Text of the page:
Researchers at Brown University have developed a new way to make super-hard metals. The team made nanoparticle “building blocks” that could be fused together under moderate pressure, thanks to a chemical treatment.
A material’s hardness specifically describes how well it resists being scratched or bent out of shape by force or pressure. In the case of metals, it’s usually determined by the size of the microscopic grains that make it up – the smaller the grain, the harder the metal.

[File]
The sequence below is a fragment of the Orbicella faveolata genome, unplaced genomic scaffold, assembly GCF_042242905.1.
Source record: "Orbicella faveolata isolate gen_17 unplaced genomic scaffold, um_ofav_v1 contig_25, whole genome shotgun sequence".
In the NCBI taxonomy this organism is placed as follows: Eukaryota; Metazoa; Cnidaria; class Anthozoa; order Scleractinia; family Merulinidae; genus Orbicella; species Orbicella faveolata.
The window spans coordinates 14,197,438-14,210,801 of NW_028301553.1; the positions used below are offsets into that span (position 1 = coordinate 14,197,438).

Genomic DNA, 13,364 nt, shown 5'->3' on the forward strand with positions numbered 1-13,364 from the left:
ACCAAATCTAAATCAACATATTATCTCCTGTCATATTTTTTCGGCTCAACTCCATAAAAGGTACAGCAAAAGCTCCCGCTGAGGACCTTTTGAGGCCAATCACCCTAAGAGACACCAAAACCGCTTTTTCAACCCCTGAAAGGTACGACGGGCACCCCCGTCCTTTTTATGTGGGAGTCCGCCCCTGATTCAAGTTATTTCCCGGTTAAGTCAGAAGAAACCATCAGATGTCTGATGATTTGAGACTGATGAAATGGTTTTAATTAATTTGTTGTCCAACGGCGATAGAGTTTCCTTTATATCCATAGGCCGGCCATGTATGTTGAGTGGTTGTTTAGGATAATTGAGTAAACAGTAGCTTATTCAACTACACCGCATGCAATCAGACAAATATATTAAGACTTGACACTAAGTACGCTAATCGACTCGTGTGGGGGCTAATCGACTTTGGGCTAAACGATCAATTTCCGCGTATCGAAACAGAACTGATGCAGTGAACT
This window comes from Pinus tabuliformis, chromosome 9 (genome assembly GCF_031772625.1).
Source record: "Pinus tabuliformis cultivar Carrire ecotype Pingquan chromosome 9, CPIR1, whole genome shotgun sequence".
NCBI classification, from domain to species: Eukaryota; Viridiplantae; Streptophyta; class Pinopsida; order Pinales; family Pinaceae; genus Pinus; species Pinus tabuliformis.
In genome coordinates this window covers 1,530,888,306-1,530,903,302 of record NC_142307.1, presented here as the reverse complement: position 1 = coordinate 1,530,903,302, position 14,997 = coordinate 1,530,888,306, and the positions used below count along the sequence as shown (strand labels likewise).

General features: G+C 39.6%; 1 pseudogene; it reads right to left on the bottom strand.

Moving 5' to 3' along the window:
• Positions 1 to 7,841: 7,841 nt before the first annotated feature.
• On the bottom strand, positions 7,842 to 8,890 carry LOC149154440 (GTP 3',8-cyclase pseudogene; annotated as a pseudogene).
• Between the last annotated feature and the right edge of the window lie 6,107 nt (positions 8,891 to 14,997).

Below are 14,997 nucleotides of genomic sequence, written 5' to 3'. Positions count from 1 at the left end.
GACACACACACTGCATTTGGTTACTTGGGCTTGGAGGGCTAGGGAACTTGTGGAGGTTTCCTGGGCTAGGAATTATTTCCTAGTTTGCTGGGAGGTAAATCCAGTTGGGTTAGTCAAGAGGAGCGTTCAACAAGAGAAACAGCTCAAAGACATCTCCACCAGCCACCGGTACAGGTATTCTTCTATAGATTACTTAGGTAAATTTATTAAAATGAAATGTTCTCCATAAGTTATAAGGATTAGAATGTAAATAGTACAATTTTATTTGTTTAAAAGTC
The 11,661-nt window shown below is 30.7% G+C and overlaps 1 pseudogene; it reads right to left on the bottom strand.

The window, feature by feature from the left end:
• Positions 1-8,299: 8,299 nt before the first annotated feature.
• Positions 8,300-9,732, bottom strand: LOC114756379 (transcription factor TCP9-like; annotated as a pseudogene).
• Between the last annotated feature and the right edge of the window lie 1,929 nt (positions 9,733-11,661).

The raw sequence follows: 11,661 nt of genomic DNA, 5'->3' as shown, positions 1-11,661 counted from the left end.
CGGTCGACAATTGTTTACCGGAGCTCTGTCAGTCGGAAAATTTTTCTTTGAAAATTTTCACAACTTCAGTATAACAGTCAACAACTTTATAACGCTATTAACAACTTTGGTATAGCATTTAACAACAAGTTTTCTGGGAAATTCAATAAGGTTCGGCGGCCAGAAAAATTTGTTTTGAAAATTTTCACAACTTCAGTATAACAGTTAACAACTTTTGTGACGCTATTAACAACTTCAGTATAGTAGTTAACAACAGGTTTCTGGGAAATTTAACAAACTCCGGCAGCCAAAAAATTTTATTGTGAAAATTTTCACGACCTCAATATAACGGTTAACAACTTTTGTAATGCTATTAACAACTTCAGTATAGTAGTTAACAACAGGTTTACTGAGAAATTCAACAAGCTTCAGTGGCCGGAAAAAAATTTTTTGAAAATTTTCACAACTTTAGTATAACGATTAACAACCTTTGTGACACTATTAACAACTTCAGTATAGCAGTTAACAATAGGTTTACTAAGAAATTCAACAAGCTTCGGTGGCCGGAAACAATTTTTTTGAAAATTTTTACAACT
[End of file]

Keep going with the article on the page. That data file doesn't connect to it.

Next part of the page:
Normally a metal is made harder using macroscopic manufacturing methods like hammering, bending or twisting. But in the new study, the team started from the “bottom up,” resulting in much harder metals.
“Hammering and other hardening methods are all top-down ways of altering grain structure, and it’s very hard to control the grain size you end up with,” says Ou Chen, corresponding author of the study. “What we’ve done is create nanoparticle building blocks that fuse together when you squeeze them. This way we can have uniform grain sizes that can be precisely tuned for enhanced properties.”